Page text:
30 Then Elijah said to all the people, “Come here to me.” They came to him, and he repaired the altar of the LORD, which had been torn down. 31 Elijah took twelve stones, one for each of the tribes descended from Jacob, to whom the word of the LORD had come, saying, “Your name shall be Israel.” 32 With the stones he built an altar in the name of the LORD, and he dug a trench around it large enough to hold two seahs[a] of seed. 33 He arranged the wood, cut the bull into pieces and laid it on the wood. Then he said to them, “Fill four large jars with water and pour it on the offering and on the wood.”

34 “Do it again,” he said, and they did it again.

“Do it a third time,” he ordered, and they did it the third time. 35 The water ran down around the altar and even filled the trench.

36 At the time of sacrifice, the prophet Elijah stepped forward and prayed: “LORD, the God of Abraham, Isaac and Israel, let it be known today that you are God in Israel and that I am your servant and have done all these things at your command. 37 Answer me, LORD, answer me, so these people will know that you, LORD, are God, and that you are turning their hearts back again.”

38 Then the fire of the LORD fell and burned up the sacrifice, the wood, the stones and the soil, and also licked up the water in the trench.

So, there you go, Mayor Turner, and members of the council. Get out the knives and start flaying.

Or read the book of Job. Just as it rains on just and unjust alike, so drought falls on just and unjust alike.

Or read Lincoln's Second Inaugural Address.
Both read the same Bible and pray to the same God, and each invokes His aid against the other. It may seem strange that any men should dare to ask a just God's assistance in wringing their bread from the sweat of other men's faces, but let us judge not, that we be not judged. The prayers of both could not be answered. That of neither has been answered fully.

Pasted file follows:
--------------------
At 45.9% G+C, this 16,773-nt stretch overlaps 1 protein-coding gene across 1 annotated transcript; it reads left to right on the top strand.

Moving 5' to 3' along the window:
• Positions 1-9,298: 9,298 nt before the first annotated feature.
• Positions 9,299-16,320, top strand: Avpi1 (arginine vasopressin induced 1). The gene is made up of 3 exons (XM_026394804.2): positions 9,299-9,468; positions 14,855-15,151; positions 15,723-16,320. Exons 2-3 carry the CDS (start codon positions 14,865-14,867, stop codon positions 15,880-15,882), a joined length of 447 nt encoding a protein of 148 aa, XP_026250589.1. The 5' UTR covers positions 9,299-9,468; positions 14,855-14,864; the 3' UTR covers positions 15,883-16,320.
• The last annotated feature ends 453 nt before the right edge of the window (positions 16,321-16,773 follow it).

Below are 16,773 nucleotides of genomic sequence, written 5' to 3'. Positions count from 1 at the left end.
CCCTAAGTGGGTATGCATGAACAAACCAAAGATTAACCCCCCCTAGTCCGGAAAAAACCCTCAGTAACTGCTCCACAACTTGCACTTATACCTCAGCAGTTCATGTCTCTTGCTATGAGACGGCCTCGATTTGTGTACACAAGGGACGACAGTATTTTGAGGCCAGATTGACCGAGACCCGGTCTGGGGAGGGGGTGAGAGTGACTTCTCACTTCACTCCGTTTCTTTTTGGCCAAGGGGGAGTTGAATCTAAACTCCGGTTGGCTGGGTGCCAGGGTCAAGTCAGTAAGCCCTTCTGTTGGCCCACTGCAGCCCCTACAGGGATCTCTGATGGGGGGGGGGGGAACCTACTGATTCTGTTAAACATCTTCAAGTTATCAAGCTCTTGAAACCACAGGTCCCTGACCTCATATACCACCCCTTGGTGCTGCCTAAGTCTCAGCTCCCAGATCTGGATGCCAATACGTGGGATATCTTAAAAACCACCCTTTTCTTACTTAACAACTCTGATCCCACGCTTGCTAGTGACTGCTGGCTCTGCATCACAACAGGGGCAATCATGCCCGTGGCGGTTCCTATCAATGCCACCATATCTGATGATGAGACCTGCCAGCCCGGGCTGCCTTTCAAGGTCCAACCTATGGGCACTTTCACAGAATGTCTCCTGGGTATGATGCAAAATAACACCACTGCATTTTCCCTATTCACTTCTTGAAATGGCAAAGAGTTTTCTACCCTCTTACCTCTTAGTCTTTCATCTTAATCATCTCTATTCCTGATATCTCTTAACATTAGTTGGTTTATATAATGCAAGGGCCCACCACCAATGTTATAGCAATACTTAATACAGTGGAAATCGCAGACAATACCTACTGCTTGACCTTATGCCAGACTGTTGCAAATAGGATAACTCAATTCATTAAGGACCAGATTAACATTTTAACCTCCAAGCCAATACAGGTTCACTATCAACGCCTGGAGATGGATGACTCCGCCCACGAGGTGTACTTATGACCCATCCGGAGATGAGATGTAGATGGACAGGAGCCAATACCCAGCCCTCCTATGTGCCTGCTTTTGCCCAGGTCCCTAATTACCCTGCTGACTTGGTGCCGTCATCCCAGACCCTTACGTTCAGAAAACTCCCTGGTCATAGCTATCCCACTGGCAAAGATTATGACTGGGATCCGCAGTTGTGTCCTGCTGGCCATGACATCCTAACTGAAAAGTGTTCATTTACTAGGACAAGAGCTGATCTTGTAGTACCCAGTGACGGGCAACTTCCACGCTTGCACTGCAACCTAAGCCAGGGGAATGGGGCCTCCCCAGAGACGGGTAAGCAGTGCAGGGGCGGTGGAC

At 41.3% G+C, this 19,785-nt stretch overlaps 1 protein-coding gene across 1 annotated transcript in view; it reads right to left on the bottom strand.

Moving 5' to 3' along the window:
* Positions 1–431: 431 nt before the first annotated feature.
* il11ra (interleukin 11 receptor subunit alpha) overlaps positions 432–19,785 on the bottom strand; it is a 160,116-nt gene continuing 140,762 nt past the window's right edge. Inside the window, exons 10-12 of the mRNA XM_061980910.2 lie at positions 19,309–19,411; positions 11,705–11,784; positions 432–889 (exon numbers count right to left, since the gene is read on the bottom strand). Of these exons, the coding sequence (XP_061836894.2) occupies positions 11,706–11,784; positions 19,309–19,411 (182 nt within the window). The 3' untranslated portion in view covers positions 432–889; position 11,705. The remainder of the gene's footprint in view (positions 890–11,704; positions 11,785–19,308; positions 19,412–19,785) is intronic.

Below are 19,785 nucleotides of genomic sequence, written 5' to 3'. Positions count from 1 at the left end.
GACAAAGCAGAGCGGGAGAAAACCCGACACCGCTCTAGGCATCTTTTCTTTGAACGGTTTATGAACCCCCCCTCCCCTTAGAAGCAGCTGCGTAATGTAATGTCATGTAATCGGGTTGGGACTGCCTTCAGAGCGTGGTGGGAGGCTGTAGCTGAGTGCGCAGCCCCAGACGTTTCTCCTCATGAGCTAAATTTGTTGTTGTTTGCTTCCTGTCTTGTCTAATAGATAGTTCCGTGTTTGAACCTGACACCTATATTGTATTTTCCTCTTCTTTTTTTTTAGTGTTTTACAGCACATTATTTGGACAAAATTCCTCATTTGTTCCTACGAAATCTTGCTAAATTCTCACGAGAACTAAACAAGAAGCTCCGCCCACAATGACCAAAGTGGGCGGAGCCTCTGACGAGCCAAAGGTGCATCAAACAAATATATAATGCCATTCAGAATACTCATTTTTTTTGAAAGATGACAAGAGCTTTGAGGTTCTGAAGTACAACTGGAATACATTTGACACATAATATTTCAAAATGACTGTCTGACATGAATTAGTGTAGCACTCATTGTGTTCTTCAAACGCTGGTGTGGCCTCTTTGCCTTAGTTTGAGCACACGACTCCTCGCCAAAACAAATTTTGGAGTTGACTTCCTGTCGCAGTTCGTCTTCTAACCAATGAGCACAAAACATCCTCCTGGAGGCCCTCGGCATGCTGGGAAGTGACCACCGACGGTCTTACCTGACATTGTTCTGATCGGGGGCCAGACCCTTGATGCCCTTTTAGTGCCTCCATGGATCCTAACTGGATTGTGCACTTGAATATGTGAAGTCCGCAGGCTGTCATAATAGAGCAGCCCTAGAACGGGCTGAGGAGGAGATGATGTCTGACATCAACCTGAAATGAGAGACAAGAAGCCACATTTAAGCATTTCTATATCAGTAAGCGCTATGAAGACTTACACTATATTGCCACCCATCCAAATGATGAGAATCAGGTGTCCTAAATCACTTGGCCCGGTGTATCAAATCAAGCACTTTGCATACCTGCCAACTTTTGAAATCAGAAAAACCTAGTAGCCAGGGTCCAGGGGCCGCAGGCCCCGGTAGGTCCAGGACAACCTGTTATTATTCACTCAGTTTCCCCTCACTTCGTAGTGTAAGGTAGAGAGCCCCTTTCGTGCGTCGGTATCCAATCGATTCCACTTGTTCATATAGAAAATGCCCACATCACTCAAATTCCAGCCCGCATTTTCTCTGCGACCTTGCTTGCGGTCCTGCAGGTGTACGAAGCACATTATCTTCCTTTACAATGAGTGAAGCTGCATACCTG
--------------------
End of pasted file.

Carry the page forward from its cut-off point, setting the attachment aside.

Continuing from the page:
Once again, though, the self-righteous know their scriptures less than those who aren't.

April 07, 2013

Even Center for American Progress is a Social Security sellout

Per a Facebook friend of mine, way back in 2010, CAP was supporting adopting the "chained CPI" as part of "fixing" Social Security. Here's the details (PDF).

And, claiming it was MORE accurate than general consumer CPI.

Go to pages 27-28 and 38, for starters.

I'm going to copy some selected comments below:
The Consumer Price Index for Clerical Workers, which is currently used to calculate changes in Social Security benefits for people who already receive benefits each year, is inconsistent over time because it relies on changes in consumption that may not accurately reflect changes in people’s behavior. ...

We recommend that benefits instead be tied to the chained Consumer Price Index, which is sometimes referred to as the “superlative” Consumer Price Index. This index is a more accurate measure of inflation than the current measure.

The Social Security Administration’s actuaries estimate the difference will amount to an inflation measure that will show inflation that is 0.3 percentage points lower than the currently used inflation measure. The Social Security Administration should use this superlative, or chained, Consumer Price Index for the calculation of cost-of-living adjustments for beneficiaries beginning in December 2010.
When even alleged liberals look neoliberal, we're in trouble.

My related takeaway comes from a book of Noam Chomsky interviews I grokked yesterday at the library in Waco.

Now, more than ever, it's important to stop voting for bad Democratic candidates. In fact, Chomsky said that in cases where a third-party alternative isn't available, it may be important at times to actually vote for the worse candidate.

Update, April 12: Add another sellout — the Congressional Progressive Caucus.